Publishers Weekly® Reviews
- Reviewed in: Publishers Weekly, page .
- Review Date: 2015-03-16
- Reviewer: Staff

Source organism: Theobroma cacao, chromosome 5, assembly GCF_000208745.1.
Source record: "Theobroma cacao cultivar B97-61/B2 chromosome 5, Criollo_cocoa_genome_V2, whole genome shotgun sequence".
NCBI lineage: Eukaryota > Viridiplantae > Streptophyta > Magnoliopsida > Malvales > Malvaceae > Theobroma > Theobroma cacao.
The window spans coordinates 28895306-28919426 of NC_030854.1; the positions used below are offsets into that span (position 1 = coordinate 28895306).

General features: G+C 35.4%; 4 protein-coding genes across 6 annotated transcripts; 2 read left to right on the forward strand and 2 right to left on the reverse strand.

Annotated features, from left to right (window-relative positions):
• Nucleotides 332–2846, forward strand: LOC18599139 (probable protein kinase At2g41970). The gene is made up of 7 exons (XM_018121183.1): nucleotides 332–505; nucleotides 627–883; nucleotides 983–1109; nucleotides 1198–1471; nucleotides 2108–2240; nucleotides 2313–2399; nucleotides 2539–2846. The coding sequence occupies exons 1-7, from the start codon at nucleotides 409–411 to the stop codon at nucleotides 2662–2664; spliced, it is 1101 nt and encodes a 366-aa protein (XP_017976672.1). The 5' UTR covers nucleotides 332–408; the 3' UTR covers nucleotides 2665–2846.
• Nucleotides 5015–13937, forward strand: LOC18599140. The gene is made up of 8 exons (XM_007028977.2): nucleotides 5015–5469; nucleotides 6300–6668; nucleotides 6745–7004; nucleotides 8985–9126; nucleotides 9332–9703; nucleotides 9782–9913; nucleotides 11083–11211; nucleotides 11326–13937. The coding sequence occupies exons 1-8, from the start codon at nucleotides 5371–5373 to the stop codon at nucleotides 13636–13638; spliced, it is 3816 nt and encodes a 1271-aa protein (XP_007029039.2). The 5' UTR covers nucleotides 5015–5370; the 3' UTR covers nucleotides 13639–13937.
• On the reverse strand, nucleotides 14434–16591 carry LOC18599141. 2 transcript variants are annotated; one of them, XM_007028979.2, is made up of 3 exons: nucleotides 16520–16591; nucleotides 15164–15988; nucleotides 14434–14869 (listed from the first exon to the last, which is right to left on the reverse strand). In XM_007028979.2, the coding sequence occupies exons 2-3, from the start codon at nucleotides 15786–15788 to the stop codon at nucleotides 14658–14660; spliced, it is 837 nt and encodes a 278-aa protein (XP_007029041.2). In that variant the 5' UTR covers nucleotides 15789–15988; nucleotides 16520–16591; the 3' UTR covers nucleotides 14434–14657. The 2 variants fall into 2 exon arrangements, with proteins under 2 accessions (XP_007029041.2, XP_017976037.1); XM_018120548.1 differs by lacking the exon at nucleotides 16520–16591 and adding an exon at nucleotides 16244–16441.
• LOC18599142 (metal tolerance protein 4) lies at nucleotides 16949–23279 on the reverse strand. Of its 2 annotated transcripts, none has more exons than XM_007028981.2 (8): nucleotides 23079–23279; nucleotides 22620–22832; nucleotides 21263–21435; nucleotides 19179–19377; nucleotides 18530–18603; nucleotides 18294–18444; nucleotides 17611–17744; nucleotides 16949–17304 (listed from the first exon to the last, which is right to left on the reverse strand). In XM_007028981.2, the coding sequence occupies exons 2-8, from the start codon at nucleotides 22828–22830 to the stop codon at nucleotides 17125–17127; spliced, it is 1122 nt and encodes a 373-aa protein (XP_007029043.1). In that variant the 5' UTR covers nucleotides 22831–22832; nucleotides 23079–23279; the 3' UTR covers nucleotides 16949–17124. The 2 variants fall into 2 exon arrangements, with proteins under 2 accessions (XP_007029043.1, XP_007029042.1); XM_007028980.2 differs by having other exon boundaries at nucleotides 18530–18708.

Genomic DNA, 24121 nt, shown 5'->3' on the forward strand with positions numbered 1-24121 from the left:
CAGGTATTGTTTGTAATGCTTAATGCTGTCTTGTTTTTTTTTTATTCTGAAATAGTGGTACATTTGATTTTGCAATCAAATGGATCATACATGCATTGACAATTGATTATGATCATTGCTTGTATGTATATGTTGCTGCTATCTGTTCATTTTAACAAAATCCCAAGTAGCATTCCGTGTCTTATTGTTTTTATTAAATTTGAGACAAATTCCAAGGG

Footnotes enrich the text of this short, deceptively simple novel; altogether the book combines memories, regrets, doubts, hopes, fears, and mental detours including an escape from war-torn France and the past of a sugar maple tree. The result is a multidimensional portrait of two 80-something widows in New York’s Chelsea neighborhood venturing outside their comfort zone to take an art class. Simone and Marie, both French survivors of WWII, have been friends since meeting as young mothers on a Brooklyn playground. Neighbors, family, art students, and school administrators provide a supporting cast whose hopes and disappointments, routines and crises, pleasures, and fears converge to form an ode to New York City, a riff on aging, and a discourse on living with a vague fear of impending catastrophe. A keen observer of architecture, landscape, and culture, Walbert (A Short History of Women) takes inspiration from Debussy’s water music, referenced in the title and with impressionistic dabs of prose and subtle shifts of tone. Whether she is being technically exact or ingeniously playful, above or below the (High) line, Walbert’s wistful glimpse of women reaching out during their last days of independence offers a penetrating look at New York and the world, post-9/11, post-Sandy, pre–the next disaster. (June)